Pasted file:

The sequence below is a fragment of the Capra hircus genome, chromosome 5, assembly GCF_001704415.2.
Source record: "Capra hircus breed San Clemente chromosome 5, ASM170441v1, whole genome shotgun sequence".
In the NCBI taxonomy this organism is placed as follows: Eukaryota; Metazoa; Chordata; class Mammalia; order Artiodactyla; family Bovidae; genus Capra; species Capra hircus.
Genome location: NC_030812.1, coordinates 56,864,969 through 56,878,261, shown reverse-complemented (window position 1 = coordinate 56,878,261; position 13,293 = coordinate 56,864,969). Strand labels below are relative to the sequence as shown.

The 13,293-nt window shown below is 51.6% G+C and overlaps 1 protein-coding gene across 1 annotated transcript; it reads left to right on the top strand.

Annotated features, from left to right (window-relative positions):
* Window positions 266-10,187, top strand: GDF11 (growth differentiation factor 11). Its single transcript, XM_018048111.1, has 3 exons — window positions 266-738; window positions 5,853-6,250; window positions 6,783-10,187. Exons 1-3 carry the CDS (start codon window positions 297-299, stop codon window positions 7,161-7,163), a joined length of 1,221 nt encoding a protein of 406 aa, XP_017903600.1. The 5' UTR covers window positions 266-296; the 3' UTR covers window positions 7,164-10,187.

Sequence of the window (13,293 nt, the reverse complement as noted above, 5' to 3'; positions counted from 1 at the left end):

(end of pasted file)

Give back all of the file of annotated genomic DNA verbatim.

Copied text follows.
The sequence below is a fragment of the Capra hircus genome, chromosome 5, assembly GCF_001704415.2.
Source record: "Capra hircus breed San Clemente chromosome 5, ASM170441v1, whole genome shotgun sequence".
In the NCBI taxonomy this organism is placed as follows: Eukaryota; Metazoa; Chordata; class Mammalia; order Artiodactyla; family Bovidae; genus Capra; species Capra hircus.
Genome location: NC_030812.1, coordinates 56,864,969 through 56,878,261, shown reverse-complemented (window position 1 = coordinate 56,878,261; position 13,293 = coordinate 56,864,969). Strand labels below are relative to the sequence as shown.

The 13,293-nt window shown below is 51.6% G+C and overlaps 1 protein-coding gene across 1 annotated transcript; it reads left to right on the top strand.

Annotated features, from left to right (window-relative positions):
* Window positions 266-10,187, top strand: GDF11 (growth differentiation factor 11). Its single transcript, XM_018048111.1, has 3 exons — window positions 266-738; window positions 5,853-6,250; window positions 6,783-10,187. Exons 1-3 carry the CDS (start codon window positions 297-299, stop codon window positions 7,161-7,163), a joined length of 1,221 nt encoding a protein of 406 aa, XP_017903600.1. The 5' UTR covers window positions 266-296; the 3' UTR covers window positions 7,164-10,187.

Sequence of the window (13,293 nt, the reverse complement as noted above, 5' to 3'; positions counted from 1 at the left end):